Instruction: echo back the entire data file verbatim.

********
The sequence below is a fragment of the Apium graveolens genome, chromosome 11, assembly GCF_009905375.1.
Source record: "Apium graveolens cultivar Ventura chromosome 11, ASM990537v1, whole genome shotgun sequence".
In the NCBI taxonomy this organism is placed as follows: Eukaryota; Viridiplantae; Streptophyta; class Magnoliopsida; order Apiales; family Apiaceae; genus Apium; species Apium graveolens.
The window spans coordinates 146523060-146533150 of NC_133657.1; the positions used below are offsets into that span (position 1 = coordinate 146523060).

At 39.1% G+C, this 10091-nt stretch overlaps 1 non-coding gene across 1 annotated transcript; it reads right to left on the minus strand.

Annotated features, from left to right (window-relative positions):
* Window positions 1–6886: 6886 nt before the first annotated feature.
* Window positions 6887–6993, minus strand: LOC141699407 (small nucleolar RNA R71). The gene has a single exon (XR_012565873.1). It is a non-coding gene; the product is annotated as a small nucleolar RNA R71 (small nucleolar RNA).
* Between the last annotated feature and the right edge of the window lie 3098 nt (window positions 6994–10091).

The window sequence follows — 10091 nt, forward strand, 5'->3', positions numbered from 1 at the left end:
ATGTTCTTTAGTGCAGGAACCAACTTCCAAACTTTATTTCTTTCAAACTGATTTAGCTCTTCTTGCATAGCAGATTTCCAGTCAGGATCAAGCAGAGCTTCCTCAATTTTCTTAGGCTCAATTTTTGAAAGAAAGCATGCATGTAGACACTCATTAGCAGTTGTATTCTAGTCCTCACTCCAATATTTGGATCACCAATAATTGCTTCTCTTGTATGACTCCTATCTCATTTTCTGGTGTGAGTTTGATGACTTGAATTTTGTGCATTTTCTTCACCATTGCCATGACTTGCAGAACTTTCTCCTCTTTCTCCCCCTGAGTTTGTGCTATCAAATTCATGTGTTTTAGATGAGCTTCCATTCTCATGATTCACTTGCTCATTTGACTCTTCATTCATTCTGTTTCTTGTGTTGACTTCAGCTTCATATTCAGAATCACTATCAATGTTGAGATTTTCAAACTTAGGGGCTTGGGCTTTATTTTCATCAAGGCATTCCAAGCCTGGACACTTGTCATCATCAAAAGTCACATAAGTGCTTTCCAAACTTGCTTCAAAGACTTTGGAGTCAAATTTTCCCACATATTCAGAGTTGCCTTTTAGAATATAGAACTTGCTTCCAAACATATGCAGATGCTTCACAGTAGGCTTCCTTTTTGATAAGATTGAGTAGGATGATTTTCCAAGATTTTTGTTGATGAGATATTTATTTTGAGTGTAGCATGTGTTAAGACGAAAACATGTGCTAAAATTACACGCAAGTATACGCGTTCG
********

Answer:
The sequence below is a fragment of the Apium graveolens genome, chromosome 11, assembly GCF_009905375.1.
Source record: "Apium graveolens cultivar Ventura chromosome 11, ASM990537v1, whole genome shotgun sequence".
In the NCBI taxonomy this organism is placed as follows: Eukaryota; Viridiplantae; Streptophyta; class Magnoliopsida; order Apiales; family Apiaceae; genus Apium; species Apium graveolens.
The window spans coordinates 146523060-146533150 of NC_133657.1; the positions used below are offsets into that span (position 1 = coordinate 146523060).

At 39.1% G+C, this 10091-nt stretch overlaps 1 non-coding gene across 1 annotated transcript; it reads right to left on the minus strand.

Annotated features, from left to right (window-relative positions):
* Window positions 1–6886: 6886 nt before the first annotated feature.
* Window positions 6887–6993, minus strand: LOC141699407 (small nucleolar RNA R71). The gene has a single exon (XR_012565873.1). It is a non-coding gene; the product is annotated as a small nucleolar RNA R71 (small nucleolar RNA).
* Between the last annotated feature and the right edge of the window lie 3098 nt (window positions 6994–10091).

The window sequence follows — 10091 nt, forward strand, 5'->3', positions numbered from 1 at the left end:
ATGTTCTTTAGTGCAGGAACCAACTTCCAAACTTTATTTCTTTCAAACTGATTTAGCTCTTCTTGCATAGCAGATTTCCAGTCAGGATCAAGCAGAGCTTCCTCAATTTTCTTAGGCTCAATTTTTGAAAGAAAGCATGCATGTAGACACTCATTAGCAGTTGTATTCTAGTCCTCACTCCAATATTTGGATCACCAATAATTGCTTCTCTTGTATGACTCCTATCTCATTTTCTGGTGTGAGTTTGATGACTTGAATTTTGTGCATTTTCTTCACCATTGCCATGACTTGCAGAACTTTCTCCTCTTTCTCCCCCTGAGTTTGTGCTATCAAATTCATGTGTTTTAGATGAGCTTCCATTCTCATGATTCACTTGCTCATTTGACTCTTCATTCATTCTGTTTCTTGTGTTGACTTCAGCTTCATATTCAGAATCACTATCAATGTTGAGATTTTCAAACTTAGGGGCTTGGGCTTTATTTTCATCAAGGCATTCCAAGCCTGGACACTTGTCATCATCAAAAGTCACATAAGTGCTTTCCAAACTTGCTTCAAAGACTTTGGAGTCAAATTTTCCCACATATTCAGAGTTGCCTTTTAGAATATAGAACTTGCTTCCAAACATATGCAGATGCTTCACAGTAGGCTTCCTTTTTGATAAGATTGAGTAGGATGATTTTCCAAGATTTTTGTTGATGAGATATTTATTTTGAGTGTAGCATGTGTTAAGACGAAAACATGTGCTAAAATTACACGCAAGTATACGCGTTCG